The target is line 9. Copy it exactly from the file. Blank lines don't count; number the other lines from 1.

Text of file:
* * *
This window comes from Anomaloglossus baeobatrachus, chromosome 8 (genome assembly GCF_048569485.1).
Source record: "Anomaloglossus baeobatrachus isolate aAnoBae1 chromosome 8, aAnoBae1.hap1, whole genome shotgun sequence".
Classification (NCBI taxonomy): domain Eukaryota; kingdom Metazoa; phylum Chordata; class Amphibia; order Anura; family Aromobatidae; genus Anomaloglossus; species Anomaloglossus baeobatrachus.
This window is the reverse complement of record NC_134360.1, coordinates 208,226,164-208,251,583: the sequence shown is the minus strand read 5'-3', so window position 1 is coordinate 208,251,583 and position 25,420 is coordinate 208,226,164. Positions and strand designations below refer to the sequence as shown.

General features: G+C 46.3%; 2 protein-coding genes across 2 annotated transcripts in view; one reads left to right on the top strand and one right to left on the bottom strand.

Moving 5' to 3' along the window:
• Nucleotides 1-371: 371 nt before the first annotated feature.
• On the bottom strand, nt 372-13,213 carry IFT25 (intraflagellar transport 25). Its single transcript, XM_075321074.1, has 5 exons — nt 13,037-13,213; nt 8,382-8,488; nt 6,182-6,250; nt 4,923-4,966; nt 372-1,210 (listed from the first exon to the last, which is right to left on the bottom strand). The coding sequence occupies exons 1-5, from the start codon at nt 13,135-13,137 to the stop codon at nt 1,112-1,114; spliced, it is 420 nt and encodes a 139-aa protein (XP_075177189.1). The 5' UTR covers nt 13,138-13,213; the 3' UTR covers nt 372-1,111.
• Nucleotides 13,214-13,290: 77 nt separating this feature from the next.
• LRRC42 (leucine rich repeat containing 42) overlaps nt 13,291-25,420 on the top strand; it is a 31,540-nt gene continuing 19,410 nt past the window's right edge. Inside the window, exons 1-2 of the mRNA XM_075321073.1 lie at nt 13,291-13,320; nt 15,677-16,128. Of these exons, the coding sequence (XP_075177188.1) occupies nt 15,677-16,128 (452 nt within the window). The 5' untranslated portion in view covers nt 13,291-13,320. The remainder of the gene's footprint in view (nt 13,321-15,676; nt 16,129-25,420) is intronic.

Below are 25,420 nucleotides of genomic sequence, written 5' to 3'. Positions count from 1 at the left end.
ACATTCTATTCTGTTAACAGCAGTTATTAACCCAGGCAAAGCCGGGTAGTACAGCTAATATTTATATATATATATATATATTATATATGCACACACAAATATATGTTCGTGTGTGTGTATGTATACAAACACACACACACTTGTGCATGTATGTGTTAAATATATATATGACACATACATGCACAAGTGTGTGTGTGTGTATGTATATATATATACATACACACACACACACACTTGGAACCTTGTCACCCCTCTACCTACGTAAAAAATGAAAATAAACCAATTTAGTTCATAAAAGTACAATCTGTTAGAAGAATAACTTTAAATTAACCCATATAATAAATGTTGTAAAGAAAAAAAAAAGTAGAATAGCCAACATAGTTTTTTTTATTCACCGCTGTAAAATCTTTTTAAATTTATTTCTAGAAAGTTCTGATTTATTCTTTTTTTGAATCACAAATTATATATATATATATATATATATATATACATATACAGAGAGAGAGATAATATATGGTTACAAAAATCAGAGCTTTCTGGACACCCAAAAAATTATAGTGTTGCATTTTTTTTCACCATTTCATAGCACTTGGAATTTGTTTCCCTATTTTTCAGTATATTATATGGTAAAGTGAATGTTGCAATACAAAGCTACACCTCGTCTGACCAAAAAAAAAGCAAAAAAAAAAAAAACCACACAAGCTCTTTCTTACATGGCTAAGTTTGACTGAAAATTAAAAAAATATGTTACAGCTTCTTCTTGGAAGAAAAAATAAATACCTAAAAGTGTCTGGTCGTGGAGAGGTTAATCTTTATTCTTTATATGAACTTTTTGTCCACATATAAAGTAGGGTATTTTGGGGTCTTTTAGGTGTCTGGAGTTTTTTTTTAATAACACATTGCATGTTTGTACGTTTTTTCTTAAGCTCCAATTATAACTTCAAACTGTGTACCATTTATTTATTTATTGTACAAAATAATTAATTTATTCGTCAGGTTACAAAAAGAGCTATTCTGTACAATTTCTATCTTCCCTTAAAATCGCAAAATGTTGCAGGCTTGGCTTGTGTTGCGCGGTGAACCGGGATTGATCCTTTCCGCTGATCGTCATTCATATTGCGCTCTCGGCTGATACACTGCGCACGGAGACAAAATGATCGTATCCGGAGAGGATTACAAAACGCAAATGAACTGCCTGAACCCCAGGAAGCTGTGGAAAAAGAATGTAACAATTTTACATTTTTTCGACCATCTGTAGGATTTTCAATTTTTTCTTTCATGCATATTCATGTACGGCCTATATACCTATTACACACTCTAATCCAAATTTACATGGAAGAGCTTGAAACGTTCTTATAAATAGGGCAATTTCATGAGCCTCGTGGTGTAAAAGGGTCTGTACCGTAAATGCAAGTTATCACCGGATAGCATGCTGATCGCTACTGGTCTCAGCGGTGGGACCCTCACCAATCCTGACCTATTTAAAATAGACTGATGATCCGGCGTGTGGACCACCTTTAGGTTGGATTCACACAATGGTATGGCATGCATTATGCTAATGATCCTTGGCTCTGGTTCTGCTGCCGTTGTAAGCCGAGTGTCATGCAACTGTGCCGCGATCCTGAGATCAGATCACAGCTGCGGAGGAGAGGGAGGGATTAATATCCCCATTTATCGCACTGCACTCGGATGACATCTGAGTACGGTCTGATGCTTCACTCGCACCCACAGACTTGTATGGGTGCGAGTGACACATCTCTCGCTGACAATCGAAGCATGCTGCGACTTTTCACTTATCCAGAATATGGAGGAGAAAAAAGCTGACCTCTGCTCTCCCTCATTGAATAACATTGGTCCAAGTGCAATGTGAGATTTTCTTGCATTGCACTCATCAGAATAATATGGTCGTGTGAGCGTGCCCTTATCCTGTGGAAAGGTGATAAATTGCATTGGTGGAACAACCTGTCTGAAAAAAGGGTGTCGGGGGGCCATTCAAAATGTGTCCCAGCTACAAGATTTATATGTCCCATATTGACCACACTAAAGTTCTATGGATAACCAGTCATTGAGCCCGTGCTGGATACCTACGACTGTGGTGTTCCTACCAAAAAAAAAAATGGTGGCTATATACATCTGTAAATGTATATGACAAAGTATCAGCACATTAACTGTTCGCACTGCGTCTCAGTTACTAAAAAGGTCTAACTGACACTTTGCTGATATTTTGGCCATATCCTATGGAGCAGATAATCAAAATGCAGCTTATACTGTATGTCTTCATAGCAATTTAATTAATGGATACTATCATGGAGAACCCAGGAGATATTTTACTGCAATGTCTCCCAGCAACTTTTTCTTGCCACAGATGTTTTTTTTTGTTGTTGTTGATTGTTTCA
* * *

• Nucleotides 13,214-13,290: 77 nt separating this feature from the next.